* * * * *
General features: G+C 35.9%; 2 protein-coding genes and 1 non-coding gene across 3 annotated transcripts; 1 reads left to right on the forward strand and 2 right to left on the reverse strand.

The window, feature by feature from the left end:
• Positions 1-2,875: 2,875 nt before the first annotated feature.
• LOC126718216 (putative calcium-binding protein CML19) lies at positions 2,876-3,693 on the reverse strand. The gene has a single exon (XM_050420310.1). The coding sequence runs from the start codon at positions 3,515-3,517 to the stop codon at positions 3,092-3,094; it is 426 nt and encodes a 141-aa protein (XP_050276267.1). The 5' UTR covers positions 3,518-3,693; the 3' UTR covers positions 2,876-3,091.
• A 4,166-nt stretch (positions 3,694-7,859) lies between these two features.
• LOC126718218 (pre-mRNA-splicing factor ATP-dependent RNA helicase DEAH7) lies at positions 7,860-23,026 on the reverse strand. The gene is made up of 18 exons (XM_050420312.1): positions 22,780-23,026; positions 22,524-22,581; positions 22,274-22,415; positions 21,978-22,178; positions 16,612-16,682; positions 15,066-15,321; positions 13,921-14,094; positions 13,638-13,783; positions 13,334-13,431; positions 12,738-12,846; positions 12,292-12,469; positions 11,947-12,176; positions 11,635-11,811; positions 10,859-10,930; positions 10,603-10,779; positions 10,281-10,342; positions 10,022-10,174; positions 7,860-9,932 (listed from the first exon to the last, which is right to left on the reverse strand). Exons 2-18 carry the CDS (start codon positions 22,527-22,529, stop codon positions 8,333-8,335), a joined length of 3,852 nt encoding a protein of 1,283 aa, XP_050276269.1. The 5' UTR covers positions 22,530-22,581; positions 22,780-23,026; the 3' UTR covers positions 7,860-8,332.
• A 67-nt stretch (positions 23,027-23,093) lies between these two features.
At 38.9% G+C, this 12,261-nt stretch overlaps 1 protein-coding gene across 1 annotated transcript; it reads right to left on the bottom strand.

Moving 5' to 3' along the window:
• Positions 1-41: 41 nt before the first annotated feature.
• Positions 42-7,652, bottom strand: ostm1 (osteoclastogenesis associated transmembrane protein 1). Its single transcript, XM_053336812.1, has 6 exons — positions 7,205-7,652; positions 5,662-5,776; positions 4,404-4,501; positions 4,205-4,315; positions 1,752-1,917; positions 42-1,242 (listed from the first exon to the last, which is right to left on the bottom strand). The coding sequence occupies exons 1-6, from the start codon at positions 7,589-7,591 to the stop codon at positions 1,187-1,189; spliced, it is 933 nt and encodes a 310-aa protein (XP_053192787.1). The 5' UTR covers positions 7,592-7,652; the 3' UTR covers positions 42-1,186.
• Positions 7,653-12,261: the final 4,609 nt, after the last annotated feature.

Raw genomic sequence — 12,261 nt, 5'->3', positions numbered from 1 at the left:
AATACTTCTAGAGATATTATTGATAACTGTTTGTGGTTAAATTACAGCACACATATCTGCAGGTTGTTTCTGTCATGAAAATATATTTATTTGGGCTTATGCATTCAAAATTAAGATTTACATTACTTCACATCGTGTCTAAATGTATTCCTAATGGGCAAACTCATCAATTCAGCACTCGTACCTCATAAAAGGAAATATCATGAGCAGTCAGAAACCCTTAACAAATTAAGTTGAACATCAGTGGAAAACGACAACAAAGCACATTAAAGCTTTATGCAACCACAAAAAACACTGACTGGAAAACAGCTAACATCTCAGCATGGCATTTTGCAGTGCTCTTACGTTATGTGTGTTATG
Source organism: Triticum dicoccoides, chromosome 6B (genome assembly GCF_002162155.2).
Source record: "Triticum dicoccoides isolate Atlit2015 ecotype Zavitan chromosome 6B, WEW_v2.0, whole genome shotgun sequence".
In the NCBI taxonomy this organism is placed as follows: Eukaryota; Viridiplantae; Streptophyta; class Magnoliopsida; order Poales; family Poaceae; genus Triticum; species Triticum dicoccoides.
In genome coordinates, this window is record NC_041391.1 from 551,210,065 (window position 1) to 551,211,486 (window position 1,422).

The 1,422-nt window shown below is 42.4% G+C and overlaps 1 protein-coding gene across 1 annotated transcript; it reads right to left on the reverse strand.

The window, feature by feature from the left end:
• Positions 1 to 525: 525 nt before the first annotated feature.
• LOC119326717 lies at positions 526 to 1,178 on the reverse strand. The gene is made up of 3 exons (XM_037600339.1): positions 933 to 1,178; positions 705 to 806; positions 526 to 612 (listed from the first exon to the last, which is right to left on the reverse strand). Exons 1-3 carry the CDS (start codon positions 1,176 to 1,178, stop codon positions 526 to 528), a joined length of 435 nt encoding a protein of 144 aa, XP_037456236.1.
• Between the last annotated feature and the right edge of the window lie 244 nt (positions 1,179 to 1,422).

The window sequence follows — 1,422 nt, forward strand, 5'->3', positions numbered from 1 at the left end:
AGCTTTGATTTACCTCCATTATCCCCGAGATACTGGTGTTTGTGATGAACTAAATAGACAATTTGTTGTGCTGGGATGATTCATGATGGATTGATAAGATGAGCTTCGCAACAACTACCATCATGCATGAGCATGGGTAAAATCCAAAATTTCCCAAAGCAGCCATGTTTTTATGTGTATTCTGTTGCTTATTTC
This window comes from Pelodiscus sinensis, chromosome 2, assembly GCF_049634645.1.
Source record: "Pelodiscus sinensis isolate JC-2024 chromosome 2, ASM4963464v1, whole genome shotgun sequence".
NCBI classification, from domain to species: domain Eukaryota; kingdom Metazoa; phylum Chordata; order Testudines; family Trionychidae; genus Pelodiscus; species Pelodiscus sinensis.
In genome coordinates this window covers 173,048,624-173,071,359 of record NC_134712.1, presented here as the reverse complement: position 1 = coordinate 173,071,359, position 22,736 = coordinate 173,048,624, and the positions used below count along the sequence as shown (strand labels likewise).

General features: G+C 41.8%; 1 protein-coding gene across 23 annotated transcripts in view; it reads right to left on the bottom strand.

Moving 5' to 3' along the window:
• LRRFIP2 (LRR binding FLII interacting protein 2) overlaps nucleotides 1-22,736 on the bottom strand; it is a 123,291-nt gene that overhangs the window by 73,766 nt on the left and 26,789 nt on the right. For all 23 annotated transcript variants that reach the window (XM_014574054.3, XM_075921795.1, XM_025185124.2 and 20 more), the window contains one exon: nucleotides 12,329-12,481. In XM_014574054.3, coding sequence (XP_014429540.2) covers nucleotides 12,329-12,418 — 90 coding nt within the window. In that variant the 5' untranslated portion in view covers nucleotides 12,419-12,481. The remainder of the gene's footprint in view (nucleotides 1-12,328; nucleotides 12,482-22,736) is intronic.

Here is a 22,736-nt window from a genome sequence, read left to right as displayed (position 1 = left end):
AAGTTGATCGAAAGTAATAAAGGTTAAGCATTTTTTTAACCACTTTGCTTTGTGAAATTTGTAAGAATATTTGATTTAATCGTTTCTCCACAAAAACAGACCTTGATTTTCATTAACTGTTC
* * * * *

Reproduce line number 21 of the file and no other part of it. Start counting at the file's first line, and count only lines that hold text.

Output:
• Positions 1 to 525: 525 nt before the first annotated feature.